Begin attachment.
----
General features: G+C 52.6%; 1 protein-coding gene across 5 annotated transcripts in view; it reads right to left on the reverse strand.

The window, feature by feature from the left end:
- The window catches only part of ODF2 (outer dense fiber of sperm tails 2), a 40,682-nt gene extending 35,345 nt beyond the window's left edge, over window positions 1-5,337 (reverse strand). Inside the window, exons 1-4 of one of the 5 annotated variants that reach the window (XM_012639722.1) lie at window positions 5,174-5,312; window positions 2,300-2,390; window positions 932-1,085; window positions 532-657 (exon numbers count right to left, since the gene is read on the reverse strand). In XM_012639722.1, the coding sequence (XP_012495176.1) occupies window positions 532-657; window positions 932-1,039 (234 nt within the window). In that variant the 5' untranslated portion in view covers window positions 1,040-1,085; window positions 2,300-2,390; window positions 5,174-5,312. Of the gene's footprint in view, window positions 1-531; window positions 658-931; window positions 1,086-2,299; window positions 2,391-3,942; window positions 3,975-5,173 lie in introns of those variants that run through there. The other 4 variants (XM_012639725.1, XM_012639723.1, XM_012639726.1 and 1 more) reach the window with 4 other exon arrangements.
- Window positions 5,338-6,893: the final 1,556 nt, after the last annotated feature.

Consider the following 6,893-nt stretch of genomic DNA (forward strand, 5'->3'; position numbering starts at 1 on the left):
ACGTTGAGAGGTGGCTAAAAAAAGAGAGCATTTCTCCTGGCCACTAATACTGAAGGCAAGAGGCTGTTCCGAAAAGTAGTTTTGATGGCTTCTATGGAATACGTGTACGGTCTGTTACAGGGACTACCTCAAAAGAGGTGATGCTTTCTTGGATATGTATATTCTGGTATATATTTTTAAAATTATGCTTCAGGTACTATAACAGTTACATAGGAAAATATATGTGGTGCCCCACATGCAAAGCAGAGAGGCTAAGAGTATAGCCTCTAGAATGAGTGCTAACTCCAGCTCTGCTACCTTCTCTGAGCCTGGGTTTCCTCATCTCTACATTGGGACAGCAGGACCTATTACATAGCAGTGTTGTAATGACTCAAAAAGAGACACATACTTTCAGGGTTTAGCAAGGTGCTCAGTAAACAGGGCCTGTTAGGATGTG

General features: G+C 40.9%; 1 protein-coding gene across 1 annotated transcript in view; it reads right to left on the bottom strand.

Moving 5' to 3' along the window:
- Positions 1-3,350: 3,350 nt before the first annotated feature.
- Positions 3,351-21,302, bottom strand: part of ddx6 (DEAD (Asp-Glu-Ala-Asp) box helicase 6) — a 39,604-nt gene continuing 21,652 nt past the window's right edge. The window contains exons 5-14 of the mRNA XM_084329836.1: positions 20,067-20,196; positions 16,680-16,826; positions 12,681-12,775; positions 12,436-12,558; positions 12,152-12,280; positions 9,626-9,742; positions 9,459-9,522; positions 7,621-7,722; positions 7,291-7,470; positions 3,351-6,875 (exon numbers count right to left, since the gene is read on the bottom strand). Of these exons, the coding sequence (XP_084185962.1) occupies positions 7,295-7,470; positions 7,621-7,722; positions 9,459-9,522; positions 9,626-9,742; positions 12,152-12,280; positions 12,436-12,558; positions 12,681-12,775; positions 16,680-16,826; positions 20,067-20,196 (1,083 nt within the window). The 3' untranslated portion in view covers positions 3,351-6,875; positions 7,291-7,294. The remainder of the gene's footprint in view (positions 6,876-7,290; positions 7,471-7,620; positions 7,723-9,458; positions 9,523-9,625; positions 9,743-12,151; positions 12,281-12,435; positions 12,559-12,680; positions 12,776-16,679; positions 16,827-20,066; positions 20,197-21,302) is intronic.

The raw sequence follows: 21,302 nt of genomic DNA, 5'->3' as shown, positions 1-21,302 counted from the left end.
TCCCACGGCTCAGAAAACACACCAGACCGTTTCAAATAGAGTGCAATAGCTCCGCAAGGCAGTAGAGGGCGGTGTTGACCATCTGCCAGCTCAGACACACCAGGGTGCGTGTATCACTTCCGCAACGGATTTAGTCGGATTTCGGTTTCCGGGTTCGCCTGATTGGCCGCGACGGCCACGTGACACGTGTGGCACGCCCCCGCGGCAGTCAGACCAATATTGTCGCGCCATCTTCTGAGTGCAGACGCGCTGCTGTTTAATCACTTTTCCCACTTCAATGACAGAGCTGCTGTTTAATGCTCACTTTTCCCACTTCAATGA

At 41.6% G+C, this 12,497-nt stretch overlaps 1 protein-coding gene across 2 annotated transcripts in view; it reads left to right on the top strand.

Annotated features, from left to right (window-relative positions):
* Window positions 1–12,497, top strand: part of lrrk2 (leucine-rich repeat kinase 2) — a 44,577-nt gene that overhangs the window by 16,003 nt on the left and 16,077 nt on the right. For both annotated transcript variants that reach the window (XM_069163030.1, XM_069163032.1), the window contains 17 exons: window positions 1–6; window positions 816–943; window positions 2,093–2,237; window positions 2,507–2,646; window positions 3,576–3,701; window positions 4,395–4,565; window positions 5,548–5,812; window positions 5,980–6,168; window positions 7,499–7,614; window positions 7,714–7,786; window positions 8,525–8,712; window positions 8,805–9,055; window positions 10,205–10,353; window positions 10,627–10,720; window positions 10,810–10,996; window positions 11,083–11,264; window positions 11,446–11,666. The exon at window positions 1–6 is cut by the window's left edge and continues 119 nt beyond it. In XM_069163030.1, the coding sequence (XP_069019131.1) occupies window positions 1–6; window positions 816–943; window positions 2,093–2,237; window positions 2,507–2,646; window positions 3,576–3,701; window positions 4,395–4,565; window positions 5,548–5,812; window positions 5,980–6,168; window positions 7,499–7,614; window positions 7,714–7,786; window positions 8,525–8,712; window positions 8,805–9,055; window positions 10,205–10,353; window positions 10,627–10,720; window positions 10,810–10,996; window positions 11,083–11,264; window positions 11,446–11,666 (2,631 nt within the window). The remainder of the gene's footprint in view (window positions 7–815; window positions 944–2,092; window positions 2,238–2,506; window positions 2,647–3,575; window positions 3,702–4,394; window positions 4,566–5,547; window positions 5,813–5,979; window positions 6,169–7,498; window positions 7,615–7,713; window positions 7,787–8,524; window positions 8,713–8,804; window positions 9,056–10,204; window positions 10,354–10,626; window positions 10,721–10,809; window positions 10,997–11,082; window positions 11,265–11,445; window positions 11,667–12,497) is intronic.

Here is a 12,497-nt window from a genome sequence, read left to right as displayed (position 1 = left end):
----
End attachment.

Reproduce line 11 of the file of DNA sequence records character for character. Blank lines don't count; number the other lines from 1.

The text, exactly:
The raw sequence follows: 21,302 nt of genomic DNA, 5'->3' as shown, positions 1-21,302 counted from the left end.